A non-group insurance plan is a plan for an individual employee. Employer contributions to a non-group insurance plan are a taxable benefit even if the plan is a sickness, accident insurance or disability insurance plan For example, an executive may negotiate individual paid participation in a comprehensive health/wellness plan with a private facility as part of her total compensation. The annual fee would be taxable.

  1. Pension plan/Group Registered Retirement Savings Plan

Your employer’s contributions to a registered pension plan on your behalf are not taxable. However, when your employer contributes to or matches your group RRSP contributions, this amount is viewed as taxable earnings that increase your income. If you notify your employer that you have sufficient RRSP contribution room, your employer may deposit the full amount into your RRSP account without any withholding tax being deducted. And as long as you have RRSP contribution room, you can deduct the total amount contributed to your RRSP in the year of contribution or a future year. Be aware, however, that your employer’s contribution to your pension reduces your RRSP contribution room the following year, via the “pension adjustment” that is reported on your T4 and that the CRA notifies you about every year.

  1. Cellphone

Companies frequently provide employees with smartphones plus a voice and data plan. Even if you use your phone for both work and pleasure, the CRA will generally not consider the payments as a taxable benefit, as long as the cost of the cellphone plan is reasonable and you do not incur costs for personal use (e.g., additional long-distance charges) beyond the basic fee for the plan.

  1. Equipment for working from home

Full- or part-time arrangements for working at home are now common in many industries. Computer equipment or other supplies provided by your employer to enable you to do your job are not taxable benefits. Where you must provide your own office space or equipment, you may be able to deduct all or part of these expenses for tax purposes if your employer completes and signs a Form T2200 that you file with your tax return.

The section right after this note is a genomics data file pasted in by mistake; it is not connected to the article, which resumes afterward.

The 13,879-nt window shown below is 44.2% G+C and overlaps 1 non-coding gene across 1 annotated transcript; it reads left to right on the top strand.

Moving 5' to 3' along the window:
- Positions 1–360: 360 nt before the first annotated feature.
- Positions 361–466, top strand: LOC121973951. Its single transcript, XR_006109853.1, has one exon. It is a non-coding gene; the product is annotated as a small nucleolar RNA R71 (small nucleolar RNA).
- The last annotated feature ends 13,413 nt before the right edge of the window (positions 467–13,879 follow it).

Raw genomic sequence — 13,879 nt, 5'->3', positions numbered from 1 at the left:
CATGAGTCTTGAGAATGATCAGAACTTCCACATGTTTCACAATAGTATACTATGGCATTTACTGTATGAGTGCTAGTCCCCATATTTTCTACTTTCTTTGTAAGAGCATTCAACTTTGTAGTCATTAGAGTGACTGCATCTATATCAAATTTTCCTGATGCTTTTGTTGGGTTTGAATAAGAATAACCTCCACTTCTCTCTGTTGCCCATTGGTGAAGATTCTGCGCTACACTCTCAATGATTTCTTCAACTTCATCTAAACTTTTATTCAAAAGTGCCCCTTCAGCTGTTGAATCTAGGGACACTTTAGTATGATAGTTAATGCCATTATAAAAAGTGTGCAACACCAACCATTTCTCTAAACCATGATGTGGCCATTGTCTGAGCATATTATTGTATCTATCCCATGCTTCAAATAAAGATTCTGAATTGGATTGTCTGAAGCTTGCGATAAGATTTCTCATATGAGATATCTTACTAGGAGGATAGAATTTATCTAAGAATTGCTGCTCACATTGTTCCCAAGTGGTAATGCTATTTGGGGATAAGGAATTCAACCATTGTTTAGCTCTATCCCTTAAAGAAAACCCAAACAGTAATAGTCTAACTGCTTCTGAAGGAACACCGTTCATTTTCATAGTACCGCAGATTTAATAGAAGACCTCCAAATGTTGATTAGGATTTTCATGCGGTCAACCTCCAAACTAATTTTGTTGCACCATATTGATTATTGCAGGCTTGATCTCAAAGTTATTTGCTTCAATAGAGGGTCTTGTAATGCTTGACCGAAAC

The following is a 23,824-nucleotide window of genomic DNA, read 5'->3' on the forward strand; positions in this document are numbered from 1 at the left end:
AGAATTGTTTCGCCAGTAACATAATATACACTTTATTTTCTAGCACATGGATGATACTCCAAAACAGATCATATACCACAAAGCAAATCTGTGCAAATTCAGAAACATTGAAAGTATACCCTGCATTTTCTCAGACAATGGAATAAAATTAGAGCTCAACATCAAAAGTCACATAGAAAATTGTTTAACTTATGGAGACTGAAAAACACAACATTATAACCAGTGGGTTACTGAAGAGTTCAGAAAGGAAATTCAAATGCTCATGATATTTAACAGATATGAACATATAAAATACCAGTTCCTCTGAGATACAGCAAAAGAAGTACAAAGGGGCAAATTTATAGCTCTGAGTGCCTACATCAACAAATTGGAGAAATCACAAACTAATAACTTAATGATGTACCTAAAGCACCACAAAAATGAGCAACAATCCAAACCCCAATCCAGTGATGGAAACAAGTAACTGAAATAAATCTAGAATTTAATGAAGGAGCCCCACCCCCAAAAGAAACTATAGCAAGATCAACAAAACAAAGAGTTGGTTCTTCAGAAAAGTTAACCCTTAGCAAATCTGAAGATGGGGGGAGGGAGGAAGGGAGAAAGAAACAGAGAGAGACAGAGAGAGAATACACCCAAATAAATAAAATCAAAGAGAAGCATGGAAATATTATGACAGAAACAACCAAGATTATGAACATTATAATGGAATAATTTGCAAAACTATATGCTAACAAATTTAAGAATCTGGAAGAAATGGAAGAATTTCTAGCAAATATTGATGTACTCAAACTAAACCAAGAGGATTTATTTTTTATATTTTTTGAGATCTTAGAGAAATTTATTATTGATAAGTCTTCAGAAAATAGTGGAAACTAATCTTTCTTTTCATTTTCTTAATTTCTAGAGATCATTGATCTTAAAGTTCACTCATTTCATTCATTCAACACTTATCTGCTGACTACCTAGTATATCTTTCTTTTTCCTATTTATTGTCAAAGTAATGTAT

1. Tuition reimbursement

Tuition paid by your employer is not a taxable benefit if you require the training to progress in your job. For example, if you are employed by a bank and are working towards a Certified Financial Planner designation, any tuition reimbursed by the bank for this program would not be taxable. Also, if the company gives your son or daughter a bursary or scholarship, neither you nor your child is required to pay taxes on the amount.

  1. Gifts and awards

If your employer gives non-cash gifts or awards worth under $500 for outstanding service or for milestones such as a wedding or the birth of a child, the value of the award is not a taxable benefit. Similarly, non-cash awards for long service worth less than $500 are not considered taxable benefits if you have worked for the organization for at least five years and you are not eligible for such an award more often than every five years. Incentive awards and performance bonuses are included in your taxable income, however.

When starting a new job and enrolling in a benefits plan, it’s useful to know how your benefits are taxed so you can structure your choices accordingly. Your employer or benefits provider can give you more information.

Sheryl Smolkin

Sheryl Smolkin is a lawyer who writes about workplace pensions and benefits. Follow her @SherylSmolkin

https://www.sunlife.ca/ca/Learn+and+Plan/Money/Insuring+your+health/Employee+benefits+Taxable+or+not?vgnLocale=en_CA

How to manage the taxes of someone who has died

Dealing with the death of a loved one is difficult. With this in mind, here are a few things to consider when handling someone’s taxes after they have passed away

What to do first 

Tell CRA the deceased’s date of death as soon as possible. You can call CRA at 1-800-959-8281.

If the deceased was receiving any of the benefit and credit payments listed below, contact the CRA as soon as possible to stop the payments and, if applicable, transfer them to a survivor:

Tell Service Canada the deceased’s date of death by contacting a Service Canada or calling 1-800-622-6232.

Important facts

You must file a final return after a death. On the deceased’s final return, the legal representative of the deceased must report all of the deceased’s income from January 1 of the year of death up to and including the date of death, and claim all credits and deductions that the person is entitled to. Income earned after the date of death may have to be reported on a T3 Trust Income Tax and Information Return.